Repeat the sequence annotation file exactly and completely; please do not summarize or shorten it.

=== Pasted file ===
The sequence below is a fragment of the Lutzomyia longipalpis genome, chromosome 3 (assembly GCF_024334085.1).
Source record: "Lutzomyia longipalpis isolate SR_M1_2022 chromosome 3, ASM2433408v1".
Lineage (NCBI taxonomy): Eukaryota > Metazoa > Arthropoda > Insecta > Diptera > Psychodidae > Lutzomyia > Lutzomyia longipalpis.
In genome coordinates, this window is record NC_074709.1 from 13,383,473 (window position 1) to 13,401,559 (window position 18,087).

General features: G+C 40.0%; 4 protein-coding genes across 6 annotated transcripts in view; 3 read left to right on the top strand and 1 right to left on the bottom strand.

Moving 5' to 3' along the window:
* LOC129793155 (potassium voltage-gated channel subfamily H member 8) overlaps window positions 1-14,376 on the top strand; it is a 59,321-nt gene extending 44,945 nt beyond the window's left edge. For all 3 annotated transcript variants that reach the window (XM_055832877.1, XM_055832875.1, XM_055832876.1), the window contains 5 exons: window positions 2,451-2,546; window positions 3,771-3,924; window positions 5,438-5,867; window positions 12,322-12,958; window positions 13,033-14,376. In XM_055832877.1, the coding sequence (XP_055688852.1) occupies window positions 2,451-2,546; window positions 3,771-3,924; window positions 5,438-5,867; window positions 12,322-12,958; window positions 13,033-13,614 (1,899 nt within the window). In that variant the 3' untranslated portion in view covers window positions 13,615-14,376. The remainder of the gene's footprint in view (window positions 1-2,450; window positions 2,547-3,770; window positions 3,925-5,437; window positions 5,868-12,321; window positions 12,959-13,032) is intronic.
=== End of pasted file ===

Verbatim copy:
The sequence below is a fragment of the Lutzomyia longipalpis genome, chromosome 3 (assembly GCF_024334085.1).
Source record: "Lutzomyia longipalpis isolate SR_M1_2022 chromosome 3, ASM2433408v1".
Lineage (NCBI taxonomy): Eukaryota > Metazoa > Arthropoda > Insecta > Diptera > Psychodidae > Lutzomyia > Lutzomyia longipalpis.
In genome coordinates, this window is record NC_074709.1 from 13,383,473 (window position 1) to 13,401,559 (window position 18,087).

General features: G+C 40.0%; 4 protein-coding genes across 6 annotated transcripts in view; 3 read left to right on the top strand and 1 right to left on the bottom strand.

Moving 5' to 3' along the window:
* LOC129793155 (potassium voltage-gated channel subfamily H member 8) overlaps window positions 1-14,376 on the top strand; it is a 59,321-nt gene extending 44,945 nt beyond the window's left edge. For all 3 annotated transcript variants that reach the window (XM_055832877.1, XM_055832875.1, XM_055832876.1), the window contains 5 exons: window positions 2,451-2,546; window positions 3,771-3,924; window positions 5,438-5,867; window positions 12,322-12,958; window positions 13,033-14,376. In XM_055832877.1, the coding sequence (XP_055688852.1) occupies window positions 2,451-2,546; window positions 3,771-3,924; window positions 5,438-5,867; window positions 12,322-12,958; window positions 13,033-13,614 (1,899 nt within the window). In that variant the 3' untranslated portion in view covers window positions 13,615-14,376. The remainder of the gene's footprint in view (window positions 1-2,450; window positions 2,547-3,770; window positions 3,925-5,437; window positions 5,868-12,321; window positions 12,959-13,032) is intronic.